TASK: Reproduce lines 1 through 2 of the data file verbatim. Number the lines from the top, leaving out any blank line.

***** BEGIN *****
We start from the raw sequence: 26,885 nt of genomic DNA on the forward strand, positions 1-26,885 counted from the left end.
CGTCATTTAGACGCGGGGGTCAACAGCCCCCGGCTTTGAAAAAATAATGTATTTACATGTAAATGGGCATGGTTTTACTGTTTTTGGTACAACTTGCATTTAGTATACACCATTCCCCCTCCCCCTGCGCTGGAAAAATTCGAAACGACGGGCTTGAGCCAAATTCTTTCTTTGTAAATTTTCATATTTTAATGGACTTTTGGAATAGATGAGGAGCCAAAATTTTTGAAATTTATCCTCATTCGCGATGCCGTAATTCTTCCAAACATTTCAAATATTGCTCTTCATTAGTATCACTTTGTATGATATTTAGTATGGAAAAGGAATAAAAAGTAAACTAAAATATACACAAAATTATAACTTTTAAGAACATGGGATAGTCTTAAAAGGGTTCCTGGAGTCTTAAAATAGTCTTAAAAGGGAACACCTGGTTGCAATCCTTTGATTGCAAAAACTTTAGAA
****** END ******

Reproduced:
We start from the raw sequence: 26,885 nt of genomic DNA on the forward strand, positions 1-26,885 counted from the left end.
CGTCATTTAGACGCGGGGGTCAACAGCCCCCGGCTTTGAAAAAATAATGTATTTACATGTAAATGGGCATGGTTTTACTGTTTTTGGTACAACTTGCATTTAGTATACACCATTCCCCCTCCCCCTGCGCTGGAAAAATTCGAAACGACGGGCTTGAGCCAAATTCTTTCTTTGTAAATTTTCATATTTTAATGGACTTTTGGAATAGATGAGGAGCCAAAATTTTTGAAATTTATCCTCATTCGCGATGCCGTAATTCTTCCAAACATTTCAAATATTGCTCTTCATTAGTATCACTTTGTATGATATTTAGTATGGAAAAGGAATAAAAAGTAAACTAAAATATACACAAAATTATAACTTTTAAGAACATGGGATAGTCTTAAAAGGGTTCCTGGAGTCTTAAAATAGTCTTAAAAGGGAACACCTGGTTGCAATCCTTTGATTGCAAAAACTTTAGAA